Marching around the walls of Jericho...

In this season when the word is on every tongue, I have made a covenant with God not to speak about corruption. Not because it does not exist. On the contrary, like most Kenyans, I am overwhelmed and intimidated by the seemingly impenetrable walls which stand on the way to our land of promise, of which corruption is just a part. But I am marching silently around and around these walls and waiting for the trumpet to sound. Then and only then will I join other men and women of goodwill in lending my voice to the shout that will once and for all bring the walls tumbling down. But make no mistake, the walls will come down. It's not a question of whether but when. The challenge that lies before us now is to march around them in quiet dignity and when the time comes, to shout together, aloud and with firm resolve, and to confidently take our country back never to give it up again.

We shall overcome... Amkeni ndugu zetu!

Friday, 29 July 2016

JESUS AND JUSTICE: A 10 Point Reflection

By Njonjo Mue

Recently, I've been reflecting on the subject of Jesus and Justice. I am still walking along this exciting journey, but I have reached a few tentative conclusions which I'd like to share with you:

1. Our God is a God of justice. As the Old Testament reminds us, justice is the foundation of his throne.

2. Many people, and even whole societies, that claim to be Christian deny this foundational attribute of God in their actions, if not by their words. They preach and practice an incomplete gospel of individual salvation without any reference to the social implications of the true gospel of Jesus Christ. 

3. Whether you embrace the purely individual gospel or the holistic gospel referred to in 2. above depends in part on your Christology and your eschatology.

4. If your Christology emphasises only the deity of Jesus Christ and his triumphant resurrection, you are likely to miss out on what God has to say about the pursuit of justice in the here and now and instead merely focus on defending Christ's deity while ignoring or excusing injustice and encouraging yourself and victims of injustice to await the second coming of Christ when all wrongs shall be made right.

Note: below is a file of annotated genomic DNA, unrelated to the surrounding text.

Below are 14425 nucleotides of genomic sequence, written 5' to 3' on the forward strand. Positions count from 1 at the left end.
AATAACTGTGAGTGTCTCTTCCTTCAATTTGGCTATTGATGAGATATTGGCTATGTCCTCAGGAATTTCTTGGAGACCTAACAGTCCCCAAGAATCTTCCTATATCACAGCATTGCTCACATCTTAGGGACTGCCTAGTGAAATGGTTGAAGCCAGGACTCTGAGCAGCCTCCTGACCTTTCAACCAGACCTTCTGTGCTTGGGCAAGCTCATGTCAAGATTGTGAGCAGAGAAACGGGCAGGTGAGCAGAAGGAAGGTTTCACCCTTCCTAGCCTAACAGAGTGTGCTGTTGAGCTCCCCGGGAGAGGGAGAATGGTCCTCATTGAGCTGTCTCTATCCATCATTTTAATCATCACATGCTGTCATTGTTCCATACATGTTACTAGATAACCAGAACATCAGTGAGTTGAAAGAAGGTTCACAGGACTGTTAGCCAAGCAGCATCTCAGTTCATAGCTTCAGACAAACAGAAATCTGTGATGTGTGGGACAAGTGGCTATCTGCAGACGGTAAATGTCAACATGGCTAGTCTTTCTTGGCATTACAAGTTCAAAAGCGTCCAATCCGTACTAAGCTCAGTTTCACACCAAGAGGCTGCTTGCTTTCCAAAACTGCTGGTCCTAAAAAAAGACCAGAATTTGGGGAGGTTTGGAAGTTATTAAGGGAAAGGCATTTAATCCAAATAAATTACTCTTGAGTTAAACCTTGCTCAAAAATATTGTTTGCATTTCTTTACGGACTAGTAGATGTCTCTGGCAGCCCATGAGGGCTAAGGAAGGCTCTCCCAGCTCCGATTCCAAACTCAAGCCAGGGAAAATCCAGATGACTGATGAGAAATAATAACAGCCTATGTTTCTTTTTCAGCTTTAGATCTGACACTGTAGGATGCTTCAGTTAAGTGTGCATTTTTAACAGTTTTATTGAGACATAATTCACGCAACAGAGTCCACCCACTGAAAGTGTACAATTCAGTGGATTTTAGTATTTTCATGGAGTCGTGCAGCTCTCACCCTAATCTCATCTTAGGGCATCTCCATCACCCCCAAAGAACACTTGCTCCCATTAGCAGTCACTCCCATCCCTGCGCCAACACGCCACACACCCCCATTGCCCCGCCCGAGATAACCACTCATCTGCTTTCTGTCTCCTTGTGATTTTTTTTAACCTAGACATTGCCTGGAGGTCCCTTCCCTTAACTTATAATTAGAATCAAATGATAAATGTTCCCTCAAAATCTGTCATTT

5. Your eschatology is also likely to point only to a future end-time  when all things will be made right with the return of Christ instead of getting actively involved in the pursuit of a more just world in the here and now. 

6. But if in addition to acknowledging the deity, resurrection and return of Christ, we also recognise him as a very human servant of God who spoke prophetically to the unjust religious and political authorities of his time,

7 And if we can be inspired by his bodily suffering due to the injustice he encountered and endured, yet overcame,

8. And if our eschatology not only looks to the establishment of God's kingdom in some distant future, but as an ongoing and unfolding reality, 

9. Then we begin to see ourselves not just as lucky members of a privileged club of the 'saved' whose tickets to heaven have been booked and who can therefore sit back and relax while we await the trip aboard 'Rapture Airlines'; we instead come to understand our mandate to work for the creation of a new cosmic and social order in the here and now that is radically different from the one over which the powers and principalities of this world preside. 

10. As the author Jerry Folk writes in his book, 'Doing Theology, Doing Justice', "Those who live in and preside over this world are perhaps willing to accept the idea of God's reign coming sometime - but not here, and not now. Yet it is precisely this here-and-nowness that Jesus announces.... The life, death and resurrection of Jesus calls the new creation into existence here and now, in the midst of the old.... The old is already beginning to pass away. It is the presence of this end-time reality here and now that principalities and powers object to, not the abstract idea of an end time."

Friday, 22 July 2016

DR. WILLY MUTUNGA: A FRIEND, A MENTOR, A SOLDIER OF JUSTICE

I was privileged on 18th July 2016 to say a few words on behalf of ICJ-Kenya and the wider civil society community at a farewell party for Dr. Willy Mutunga as he retires as Kenya's Chief Justice. Here's a transcript of what I had to say:

Thank you Willy for mentoring many of us, for me, from when I was a foot soldier in the street battles in the early push for a people-driven constitution-making process in the mid-1990s. Although we were impatient, hot-blooded, young men and women then, we went out onto the streets knowing that you, our leaders, always had our backs, and we could be patient with your leadership as we knew that throughout, you had the interests of Kenyans at heart.
On behalf of ICJ-Kenya, whose board I am privileged to chair, I wish to thank you that during your leadership of the judiciary, you have made life much easier for us and for all other CSOs that work on judicial reforms. You have made justice more accessible to the poor and the marginalised by operationalising the Court Users Committees (CUCs), and you have demystified the office of the of the Chief Justice by maintaining an open-door policy. Thank you for the work you have done to humanise the judiciary.